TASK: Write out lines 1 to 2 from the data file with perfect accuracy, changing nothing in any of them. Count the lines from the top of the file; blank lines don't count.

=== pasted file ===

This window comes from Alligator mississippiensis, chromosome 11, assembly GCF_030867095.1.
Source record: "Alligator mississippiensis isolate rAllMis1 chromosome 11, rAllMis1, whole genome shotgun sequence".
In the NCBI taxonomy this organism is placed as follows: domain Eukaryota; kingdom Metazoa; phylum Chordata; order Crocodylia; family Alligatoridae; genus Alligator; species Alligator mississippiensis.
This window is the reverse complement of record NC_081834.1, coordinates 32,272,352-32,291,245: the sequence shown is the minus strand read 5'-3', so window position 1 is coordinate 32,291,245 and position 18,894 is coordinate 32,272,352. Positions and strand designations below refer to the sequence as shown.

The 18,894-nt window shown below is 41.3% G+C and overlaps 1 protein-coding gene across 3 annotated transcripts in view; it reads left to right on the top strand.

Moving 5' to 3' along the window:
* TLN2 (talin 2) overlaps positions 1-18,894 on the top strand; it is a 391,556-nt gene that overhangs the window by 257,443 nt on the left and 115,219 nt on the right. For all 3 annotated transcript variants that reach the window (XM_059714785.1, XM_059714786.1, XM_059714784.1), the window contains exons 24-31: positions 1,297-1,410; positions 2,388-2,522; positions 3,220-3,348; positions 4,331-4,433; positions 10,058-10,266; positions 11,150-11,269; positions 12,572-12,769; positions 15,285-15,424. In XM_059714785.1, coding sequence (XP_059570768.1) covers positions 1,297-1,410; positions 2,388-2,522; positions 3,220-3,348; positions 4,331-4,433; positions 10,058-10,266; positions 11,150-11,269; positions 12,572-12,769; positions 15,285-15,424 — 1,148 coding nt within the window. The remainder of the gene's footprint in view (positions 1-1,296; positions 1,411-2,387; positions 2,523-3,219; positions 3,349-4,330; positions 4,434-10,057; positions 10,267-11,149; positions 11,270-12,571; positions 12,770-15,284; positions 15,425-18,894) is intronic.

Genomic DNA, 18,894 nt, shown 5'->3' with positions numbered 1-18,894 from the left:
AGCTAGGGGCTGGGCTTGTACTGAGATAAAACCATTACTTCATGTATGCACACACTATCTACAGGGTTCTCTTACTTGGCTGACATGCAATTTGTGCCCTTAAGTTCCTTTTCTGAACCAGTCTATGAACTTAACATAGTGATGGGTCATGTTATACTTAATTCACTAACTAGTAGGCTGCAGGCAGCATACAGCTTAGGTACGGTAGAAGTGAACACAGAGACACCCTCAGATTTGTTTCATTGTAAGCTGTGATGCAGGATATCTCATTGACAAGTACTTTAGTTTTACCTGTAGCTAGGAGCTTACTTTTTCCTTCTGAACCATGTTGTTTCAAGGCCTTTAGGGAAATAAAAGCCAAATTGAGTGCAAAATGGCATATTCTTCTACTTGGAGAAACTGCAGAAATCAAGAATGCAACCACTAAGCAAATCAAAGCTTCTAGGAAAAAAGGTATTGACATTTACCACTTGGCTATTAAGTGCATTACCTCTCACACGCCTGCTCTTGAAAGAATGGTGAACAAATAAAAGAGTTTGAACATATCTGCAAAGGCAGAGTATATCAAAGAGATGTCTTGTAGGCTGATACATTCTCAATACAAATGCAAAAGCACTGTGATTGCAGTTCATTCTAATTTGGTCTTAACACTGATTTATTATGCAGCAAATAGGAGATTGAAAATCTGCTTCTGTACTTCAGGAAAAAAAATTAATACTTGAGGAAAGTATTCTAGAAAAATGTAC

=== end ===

This window comes from Alligator mississippiensis, chromosome 11, assembly GCF_030867095.1.
Source record: "Alligator mississippiensis isolate rAllMis1 chromosome 11, rAllMis1, whole genome shotgun sequence".